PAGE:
Hypo-Manic No More

A few weeks ago I wrote about the difficulty of determining if my actions and thoughts are due to my illness or are just part of who I am (Me or my Illness).  Since that post, I have concluded that I was in fact in a hypo-manic state.  I have spoken with my therapist and psychiatrist, and they have spoken with each other.  While they are both hesitant to tell me my diagnosis (they both are referring to it as simply a label) the words hypo-mania and bipolar have come up, as has major depressive disorder with mixed features.

I had started to really enjoy my upped mood and energy levels.  I was accomplishing a lot and my social anxiety was gone.  I started to stay up much later than my norm and because of that, I started to take a smaller than prescribed dose of my Seroquel out of fear I would be unable to wake up the next day if I took the entire dose.  The lack of sleep and decrease in my medication led to an increase in my hypo-mania.

I knew I should take the prescribed dose, but simply didn’t want to.  I figured if I have to suffer through depression as often as I do, I should be able to enjoy my hypo-mania.  There were times that I didn’t enjoy the hypo-mania, but those times paled in comparison to the moments I would sit around laughing at nothing, because I was simply so hyper and amused by life.

As anyone with bipolar or other cycling moods will tell you, what goes up, must come down.  This happened to me quickly and unexpectedly.  While driving home from work I was planning on going for a walk to the ice cream parlor a mile and a half away, getting ice cream, and walking home.  Then I thought, no, I’ll go for a run first, then walk and get ice cream.  I don’t run.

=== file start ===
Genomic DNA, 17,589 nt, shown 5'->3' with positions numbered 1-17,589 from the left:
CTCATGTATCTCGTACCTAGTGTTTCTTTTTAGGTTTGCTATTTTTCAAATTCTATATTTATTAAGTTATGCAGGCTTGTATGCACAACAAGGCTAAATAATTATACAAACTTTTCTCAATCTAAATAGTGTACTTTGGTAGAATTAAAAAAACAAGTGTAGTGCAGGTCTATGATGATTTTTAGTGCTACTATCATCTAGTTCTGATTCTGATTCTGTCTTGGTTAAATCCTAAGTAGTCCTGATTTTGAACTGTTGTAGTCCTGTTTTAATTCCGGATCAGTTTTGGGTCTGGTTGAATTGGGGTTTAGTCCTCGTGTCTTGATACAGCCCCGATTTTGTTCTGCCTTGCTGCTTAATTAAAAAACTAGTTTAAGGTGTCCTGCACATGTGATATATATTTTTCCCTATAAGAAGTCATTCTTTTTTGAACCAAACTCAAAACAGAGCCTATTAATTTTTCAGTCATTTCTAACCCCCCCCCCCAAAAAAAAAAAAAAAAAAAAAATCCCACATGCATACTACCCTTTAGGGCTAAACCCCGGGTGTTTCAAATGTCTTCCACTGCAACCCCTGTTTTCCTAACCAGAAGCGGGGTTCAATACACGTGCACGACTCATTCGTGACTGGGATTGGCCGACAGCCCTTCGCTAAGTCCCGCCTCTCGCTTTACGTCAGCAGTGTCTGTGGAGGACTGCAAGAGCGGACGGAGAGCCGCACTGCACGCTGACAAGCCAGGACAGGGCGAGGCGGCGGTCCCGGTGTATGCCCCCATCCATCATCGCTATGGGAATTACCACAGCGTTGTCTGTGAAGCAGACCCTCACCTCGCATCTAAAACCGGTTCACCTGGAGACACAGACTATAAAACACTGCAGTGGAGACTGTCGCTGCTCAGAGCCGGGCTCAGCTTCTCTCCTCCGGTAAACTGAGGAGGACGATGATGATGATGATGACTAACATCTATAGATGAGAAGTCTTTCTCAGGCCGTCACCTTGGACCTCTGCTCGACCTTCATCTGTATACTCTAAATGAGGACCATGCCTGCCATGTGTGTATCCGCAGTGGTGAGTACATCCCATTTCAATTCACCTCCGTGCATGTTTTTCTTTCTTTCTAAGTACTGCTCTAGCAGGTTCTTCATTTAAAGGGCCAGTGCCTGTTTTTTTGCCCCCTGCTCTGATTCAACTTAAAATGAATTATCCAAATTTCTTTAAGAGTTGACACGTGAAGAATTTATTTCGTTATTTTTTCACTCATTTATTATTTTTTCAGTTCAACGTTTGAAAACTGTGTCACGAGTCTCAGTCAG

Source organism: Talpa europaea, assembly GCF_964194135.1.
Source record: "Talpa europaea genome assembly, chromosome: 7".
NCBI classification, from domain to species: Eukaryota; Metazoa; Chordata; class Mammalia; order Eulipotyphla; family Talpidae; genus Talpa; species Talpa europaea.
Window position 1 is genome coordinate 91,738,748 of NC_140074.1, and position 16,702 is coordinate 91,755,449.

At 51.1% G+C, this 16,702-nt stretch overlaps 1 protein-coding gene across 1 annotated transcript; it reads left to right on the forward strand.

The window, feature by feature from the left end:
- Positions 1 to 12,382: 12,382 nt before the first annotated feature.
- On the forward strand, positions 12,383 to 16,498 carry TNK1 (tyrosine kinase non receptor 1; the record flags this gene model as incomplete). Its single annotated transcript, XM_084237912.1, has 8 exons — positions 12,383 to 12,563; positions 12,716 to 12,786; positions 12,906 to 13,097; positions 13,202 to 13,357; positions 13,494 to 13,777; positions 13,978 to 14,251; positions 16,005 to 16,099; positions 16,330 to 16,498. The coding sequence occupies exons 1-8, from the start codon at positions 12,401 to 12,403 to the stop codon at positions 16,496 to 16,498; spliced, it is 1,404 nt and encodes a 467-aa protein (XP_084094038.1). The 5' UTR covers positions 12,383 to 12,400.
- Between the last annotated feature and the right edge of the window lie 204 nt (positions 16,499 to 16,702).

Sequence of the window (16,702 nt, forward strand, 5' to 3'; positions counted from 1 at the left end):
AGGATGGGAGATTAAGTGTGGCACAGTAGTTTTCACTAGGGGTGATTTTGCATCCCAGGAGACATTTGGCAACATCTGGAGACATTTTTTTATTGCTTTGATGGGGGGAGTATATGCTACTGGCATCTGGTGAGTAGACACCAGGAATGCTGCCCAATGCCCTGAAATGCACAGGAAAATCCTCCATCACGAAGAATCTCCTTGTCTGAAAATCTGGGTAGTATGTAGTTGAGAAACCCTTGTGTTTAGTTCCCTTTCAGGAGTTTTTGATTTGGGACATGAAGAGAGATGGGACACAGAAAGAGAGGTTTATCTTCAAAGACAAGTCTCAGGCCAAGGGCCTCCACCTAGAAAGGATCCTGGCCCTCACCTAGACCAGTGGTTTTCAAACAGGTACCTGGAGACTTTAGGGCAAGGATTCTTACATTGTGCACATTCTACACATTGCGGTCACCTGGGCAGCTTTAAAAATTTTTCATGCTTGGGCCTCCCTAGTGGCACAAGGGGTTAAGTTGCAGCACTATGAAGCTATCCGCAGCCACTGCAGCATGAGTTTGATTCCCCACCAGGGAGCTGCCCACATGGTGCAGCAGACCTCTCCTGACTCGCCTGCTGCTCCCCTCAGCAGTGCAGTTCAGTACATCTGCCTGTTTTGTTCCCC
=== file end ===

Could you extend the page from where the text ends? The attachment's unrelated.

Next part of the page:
I got home and suddenly felt very tired.  I went in the kitchen are remembered I was supposed to buy almond milk on my way home and had a crushing sense of failure.  I sat on the sofa and looked around.  Everything looked different.  Everything felt and sounded different too.  I hadn’t realized how loud and fast my thoughts had been until they all but stopped.  I didn’t feel happy, I didn’t feel sad, I didn’t feel anything; and if felt as though I was not thinking anything as well.

I now know this was me coming down from my hypo-mania.  At the time, I didn’t understand what was happening.  It felt like too much work to even turn my head to look at the clock.  My limbs were heavy and I felt as though someone had scooped my life force out the top of my head and left only bits of me clinging to my inner walls.

That day I self-harmed.  I had not done so in a quite a while, and I don’t remember making the decision to do so.  I then called my psychiatrist and we had an extended conversation and came up with a plan until my appointment the next day.  When my husband came home, he took me to a Patient First to evaluate if I needed stitches.  I didn’t.

The days following I have started tracking my mood multiple times a day and have been sure to take everything as prescribed.  Hypo-mania is not all fun and games, but while in the midst of it, I sure did think it was the way to be.  I don’t want to experience hypo-mania again though, not if it means the shock of coming down from it.

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